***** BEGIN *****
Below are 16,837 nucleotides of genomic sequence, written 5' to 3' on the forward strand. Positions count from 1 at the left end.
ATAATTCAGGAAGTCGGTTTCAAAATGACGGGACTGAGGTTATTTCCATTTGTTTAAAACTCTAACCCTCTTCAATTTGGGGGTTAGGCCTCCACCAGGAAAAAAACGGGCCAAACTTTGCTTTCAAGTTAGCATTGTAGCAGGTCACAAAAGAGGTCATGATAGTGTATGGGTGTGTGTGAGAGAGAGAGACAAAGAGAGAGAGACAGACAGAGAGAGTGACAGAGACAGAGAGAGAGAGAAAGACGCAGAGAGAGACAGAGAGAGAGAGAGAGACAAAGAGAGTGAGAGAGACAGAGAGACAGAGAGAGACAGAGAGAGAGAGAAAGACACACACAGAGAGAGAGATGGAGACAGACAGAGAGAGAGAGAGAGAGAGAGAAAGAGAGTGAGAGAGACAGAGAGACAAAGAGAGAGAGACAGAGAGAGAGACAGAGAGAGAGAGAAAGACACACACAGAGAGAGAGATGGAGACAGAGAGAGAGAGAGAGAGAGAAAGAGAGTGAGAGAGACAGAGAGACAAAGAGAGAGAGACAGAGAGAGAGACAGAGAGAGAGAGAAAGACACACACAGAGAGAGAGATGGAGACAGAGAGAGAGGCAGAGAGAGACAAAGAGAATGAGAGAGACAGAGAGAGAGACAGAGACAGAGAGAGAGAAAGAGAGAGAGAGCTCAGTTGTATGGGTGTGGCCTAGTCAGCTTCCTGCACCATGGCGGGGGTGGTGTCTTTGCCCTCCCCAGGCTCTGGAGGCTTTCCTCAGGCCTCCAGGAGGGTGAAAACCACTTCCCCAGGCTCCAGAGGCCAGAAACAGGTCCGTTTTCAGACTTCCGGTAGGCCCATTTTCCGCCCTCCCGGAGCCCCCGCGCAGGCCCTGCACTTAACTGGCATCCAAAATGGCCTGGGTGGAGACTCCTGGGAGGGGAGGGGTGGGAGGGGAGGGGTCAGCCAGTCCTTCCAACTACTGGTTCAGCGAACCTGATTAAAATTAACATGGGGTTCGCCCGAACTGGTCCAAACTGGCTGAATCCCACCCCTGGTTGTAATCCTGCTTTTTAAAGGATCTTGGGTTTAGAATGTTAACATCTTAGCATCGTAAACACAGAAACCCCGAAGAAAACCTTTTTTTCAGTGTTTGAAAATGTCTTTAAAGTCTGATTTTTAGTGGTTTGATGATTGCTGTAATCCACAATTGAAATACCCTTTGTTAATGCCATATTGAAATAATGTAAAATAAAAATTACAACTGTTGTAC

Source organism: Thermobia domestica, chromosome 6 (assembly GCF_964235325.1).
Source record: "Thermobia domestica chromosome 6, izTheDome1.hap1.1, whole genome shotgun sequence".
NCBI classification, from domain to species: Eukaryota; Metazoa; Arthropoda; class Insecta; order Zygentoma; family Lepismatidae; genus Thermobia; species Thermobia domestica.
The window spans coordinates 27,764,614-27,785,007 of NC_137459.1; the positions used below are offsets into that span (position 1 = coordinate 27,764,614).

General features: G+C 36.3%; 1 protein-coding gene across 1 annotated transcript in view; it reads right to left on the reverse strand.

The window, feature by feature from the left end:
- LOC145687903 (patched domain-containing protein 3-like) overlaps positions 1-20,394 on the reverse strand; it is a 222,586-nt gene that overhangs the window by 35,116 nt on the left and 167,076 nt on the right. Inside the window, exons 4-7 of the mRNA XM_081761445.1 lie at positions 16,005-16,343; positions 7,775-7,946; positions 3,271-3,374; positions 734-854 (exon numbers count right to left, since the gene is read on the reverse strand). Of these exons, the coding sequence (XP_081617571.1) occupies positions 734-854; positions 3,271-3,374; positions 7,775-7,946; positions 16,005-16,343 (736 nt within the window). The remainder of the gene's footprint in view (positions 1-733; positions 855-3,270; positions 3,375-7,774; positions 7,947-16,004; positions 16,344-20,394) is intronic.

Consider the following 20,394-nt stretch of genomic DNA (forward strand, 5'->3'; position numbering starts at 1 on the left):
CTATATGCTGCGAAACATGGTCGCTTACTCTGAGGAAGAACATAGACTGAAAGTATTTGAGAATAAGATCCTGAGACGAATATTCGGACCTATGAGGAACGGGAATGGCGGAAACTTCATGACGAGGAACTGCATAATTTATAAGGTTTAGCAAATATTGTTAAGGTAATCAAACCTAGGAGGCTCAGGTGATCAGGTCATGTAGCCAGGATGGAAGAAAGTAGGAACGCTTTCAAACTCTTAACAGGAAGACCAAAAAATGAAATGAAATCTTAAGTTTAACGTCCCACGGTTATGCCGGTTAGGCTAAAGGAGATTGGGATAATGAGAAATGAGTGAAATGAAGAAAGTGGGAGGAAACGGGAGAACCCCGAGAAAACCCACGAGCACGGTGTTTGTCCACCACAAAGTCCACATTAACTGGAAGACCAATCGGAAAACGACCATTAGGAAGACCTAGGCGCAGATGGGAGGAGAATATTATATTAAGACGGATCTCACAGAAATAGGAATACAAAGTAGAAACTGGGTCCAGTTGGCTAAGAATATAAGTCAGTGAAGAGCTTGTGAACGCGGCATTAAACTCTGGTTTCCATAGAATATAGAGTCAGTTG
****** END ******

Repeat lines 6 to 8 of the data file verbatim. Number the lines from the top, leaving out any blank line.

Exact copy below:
The window spans coordinates 27,764,614-27,785,007 of NC_137459.1; the positions used below are offsets into that span (position 1 = coordinate 27,764,614).

General features: G+C 36.3%; 1 protein-coding gene across 1 annotated transcript in view; it reads right to left on the reverse strand.

The window, feature by feature from the left end: